It is the seventeenth year and the gory scenes of that bloody night are yet to swab from the eyes and the heart of the survivors—who witnessed massacre of the 35 residents.
In the village of Chatisingpora in south Kashmir's Shangus area, 35 people of the minority Sikh community were massacred on the evening of March, 20.
Nanak Singh, 60, is lone survivor of the massacre who lost his 16-year old son Gurmeet Singh, 25-year old brother Dalbeer Singh and three of his cousins in the gory incident.
"It was quarter to eight. The men in Army fatigues asked the villagers to come out of their houses and assemble on pretext that there is presence of militants in the area," Singh recalls.
The villagers who were inside the Gurdwara were also asked to assemble outside. "I was one among 19 people assembled near main Gurduwara and 17 more were queued up near another small Gurdwara in Shokipora," he recalls.
"The men in Army fatigues, speaking Hindi, offered wine to those assembled but it was rejected."
"They trained guns towards us and started firing. Around me there were bodies all around in a pool of blood but for me it was perplexing situation. A bullet pierced through my hip but I survived, only to watch five of my family members being cremated," says Nanak amid sobs.
"It was like doomsday," he recollects.
Nanak who survived in the incident after receiving a bullet injury, however is baffled about the reluctance of the government in ordering inquiry.
"Leave apart justice, what I fail to understand is what stopped the State and Central governments from at least ordering an inquiry into the horrific massacre of 35 Sikhs," he said.
He said that then Chief Minister Dr Farooq Abdullah had expressed his helplessness in the matter saying he was not allowed to order inquiry. "We want to at least know who these hidden hands were," said Nanak.
Nanak- who is member of local Gurduwara Prabhandak committee also demanded a thorough inquiry of Chattisinghpora massacre as also reopening of Pathribal and Brakpora cases which he says are interlinked.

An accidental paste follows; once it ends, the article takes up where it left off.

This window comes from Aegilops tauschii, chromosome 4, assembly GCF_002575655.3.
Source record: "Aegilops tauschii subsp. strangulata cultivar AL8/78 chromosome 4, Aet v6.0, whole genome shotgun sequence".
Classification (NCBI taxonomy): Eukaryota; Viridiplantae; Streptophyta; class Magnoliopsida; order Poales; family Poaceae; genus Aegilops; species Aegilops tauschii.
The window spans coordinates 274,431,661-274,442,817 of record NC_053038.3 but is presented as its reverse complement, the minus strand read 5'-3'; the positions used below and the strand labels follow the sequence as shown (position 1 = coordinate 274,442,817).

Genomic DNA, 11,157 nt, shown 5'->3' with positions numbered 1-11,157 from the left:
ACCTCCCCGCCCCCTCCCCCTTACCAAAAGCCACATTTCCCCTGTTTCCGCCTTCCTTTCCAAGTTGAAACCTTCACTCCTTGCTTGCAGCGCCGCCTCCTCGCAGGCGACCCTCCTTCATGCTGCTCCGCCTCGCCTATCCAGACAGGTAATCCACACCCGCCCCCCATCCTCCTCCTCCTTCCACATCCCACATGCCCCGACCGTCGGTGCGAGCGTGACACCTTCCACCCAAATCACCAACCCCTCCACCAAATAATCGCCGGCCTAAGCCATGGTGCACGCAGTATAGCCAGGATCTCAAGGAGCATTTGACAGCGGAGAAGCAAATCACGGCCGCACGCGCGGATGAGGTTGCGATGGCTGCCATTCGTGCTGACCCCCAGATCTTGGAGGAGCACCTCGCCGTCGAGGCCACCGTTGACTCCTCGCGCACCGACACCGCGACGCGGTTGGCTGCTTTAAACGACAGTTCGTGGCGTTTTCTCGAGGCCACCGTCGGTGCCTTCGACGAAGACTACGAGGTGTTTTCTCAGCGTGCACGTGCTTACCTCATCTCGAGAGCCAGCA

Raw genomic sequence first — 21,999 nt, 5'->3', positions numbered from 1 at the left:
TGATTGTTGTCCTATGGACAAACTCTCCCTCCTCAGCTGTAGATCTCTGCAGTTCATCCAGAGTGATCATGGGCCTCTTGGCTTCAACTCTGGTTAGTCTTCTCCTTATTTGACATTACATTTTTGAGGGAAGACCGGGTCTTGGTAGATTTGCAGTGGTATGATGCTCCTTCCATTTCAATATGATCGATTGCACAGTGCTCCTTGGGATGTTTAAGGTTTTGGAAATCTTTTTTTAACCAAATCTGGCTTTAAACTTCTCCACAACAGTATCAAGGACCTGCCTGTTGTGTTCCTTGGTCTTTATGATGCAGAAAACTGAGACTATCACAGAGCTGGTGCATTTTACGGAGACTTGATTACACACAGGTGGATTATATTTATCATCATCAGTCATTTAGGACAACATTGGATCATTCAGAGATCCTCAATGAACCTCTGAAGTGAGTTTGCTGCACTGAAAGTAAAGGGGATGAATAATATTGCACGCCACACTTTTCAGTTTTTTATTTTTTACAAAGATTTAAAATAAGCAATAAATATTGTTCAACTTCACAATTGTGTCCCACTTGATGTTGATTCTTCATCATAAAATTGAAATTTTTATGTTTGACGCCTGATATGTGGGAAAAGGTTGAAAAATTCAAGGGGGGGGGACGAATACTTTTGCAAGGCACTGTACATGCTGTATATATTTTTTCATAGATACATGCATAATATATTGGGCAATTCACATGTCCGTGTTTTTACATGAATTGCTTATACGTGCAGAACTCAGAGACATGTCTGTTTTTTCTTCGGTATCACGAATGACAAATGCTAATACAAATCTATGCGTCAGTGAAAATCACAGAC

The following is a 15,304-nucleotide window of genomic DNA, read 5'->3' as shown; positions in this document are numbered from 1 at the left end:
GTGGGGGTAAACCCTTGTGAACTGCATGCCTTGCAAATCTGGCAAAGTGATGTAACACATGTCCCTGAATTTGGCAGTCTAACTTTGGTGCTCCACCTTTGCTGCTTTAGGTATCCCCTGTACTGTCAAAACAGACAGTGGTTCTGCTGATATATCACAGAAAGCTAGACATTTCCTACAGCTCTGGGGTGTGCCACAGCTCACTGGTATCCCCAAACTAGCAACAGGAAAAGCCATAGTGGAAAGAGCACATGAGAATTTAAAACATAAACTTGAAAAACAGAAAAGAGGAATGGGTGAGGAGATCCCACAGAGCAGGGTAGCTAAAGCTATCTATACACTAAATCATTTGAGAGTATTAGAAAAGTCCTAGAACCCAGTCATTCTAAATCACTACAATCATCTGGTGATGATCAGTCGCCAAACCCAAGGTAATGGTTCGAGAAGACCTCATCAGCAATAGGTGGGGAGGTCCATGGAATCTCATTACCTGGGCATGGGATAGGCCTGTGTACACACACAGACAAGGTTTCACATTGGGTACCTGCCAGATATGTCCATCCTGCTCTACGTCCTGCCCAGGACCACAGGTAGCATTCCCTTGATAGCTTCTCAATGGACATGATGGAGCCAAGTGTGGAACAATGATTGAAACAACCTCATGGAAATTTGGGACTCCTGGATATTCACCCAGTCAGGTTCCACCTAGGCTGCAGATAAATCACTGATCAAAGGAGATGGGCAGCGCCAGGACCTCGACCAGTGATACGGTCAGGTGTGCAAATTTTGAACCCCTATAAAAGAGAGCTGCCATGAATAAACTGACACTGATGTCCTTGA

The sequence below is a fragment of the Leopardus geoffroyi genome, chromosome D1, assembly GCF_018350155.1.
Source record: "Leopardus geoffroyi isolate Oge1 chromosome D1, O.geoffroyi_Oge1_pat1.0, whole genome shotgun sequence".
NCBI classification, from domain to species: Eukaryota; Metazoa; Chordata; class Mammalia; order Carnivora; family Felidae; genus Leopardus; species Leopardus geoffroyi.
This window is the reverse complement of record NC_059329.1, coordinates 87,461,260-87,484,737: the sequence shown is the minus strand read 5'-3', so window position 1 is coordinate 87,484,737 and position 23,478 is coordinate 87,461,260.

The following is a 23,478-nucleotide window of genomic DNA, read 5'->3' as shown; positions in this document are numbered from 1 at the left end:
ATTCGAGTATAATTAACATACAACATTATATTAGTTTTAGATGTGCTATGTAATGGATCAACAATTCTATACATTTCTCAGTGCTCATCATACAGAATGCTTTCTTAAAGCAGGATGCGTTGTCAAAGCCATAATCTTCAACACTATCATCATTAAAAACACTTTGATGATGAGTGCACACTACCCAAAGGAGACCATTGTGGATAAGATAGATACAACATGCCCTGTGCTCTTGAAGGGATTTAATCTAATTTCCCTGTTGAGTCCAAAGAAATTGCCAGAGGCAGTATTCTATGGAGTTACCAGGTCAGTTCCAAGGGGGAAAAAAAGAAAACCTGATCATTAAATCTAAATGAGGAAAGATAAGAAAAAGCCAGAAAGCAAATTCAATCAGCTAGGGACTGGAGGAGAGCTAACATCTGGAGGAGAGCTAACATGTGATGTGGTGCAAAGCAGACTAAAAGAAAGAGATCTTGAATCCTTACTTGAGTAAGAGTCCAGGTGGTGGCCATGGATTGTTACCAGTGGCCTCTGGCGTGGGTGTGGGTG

Narender Kaur, 57 who lost four members in her family including her husband in the massacre is yet to come out of the trauma. "I can't forget that fateful evening. The men in Army fatigues asked the male members of our family to come out of their houses and assemble outside as they have to carry searches," says Kaur.
She says that her husband, brother in law and his two sons also came out after the men in Army fatigues assured them that they have only to check their Identity cards and will leave them within 5 minutes.
"After some time we heard the sound of bullets followed by screams. I along with other neighbors rushed out only to see dead bodies lying all around in a pool of blood," says Kaur.
Kaurs husband Gurbaksh Singh was killed in the incident leaving behind two daughters and aged father. Her brother in law Uttam Singh and his two sons Ajeet Paul Singh and Gurdeep Singh were also killed.
"It was a doomsday for us as. I while desperately tried to look for the body of my husband, brother in law and his children felt unconscious," says Kaur amid hearts and sobs.
Jeet Kaul, aged 75 lost five male members in the family. Her husband- Fakir Singh and two sons – Karnail Singh and Seetal Singh fell to the bullets while her grandsons Jitenander Singh and Sony Singh were also among those killed.
Karnail, who was elder son of Jeet is now survived by widow Prakash Kuar, 51, two daughters while Seetal-the younger son is survived by widow Sheshandar Kaur, 49, two sons and a daughter.
"I lost everything. But lived only for the sake of my grand children and daughter in laws," says ailing Jeet Kaul.
She said that last sixteen years have been quite tough for her as well as family.
The family members of all the victims are unanimously seeking an inquiry. "Though justice continues to elude the Pathribal victims and those killed in Brakpora, but at least truth has come to fore that Army and police were responsible for these two incidents. In our case, truth has been concealed for unknown reasons and no inquiry was conducted at all into the incident either by State or Central government," the victim families lamented.
Besides victim families, the Sikh bodies are also demanding an inquiry into the killings.
All Parties Sikh Coordination Committee Kashmir (APSCCK) while maintaining that it will continue to fight for the justice demanded that culprits be brought to the book. "We have always been maintaining that Chatisinghpora, Pathribal and Brakpora are a series of interlinked occurrences and hence can't be taken up in isolation. So we have been demanding a time bound inquiry into Chatisinghpora massacre too," said President APSCCK Jagmohan Raina.
He said that even Pandian Commission set up into the killing of seven people at Brakpora while recommending an inquiry commission for all three incidents had stated that the incidents were inter-linked.
Local Gurduwara Prabhandak Committee also demanded an impartial inquiry into the incident. "We don't know who was behind the killings. No inquiry was initiated into the incident and this has made us apprehensive. Our demand is that the matter should be investigated so that truth comes to fore," said members of the committee.
On March 25, Army shot dead five men in Pathribal village of Shangus area in the same district and claimed they were foreign militants responsible for killing the Sikhs. The Army version was supported by police who termed it a joint operation. It later turned out that all those killed in Pathribal were local residents reportedly picked up by Army, police and government gunmen from various areas.
Seven more people protesting against the Pathribal killings were killed in firing by police and paramilitary forces at Brakpora village on April, 3.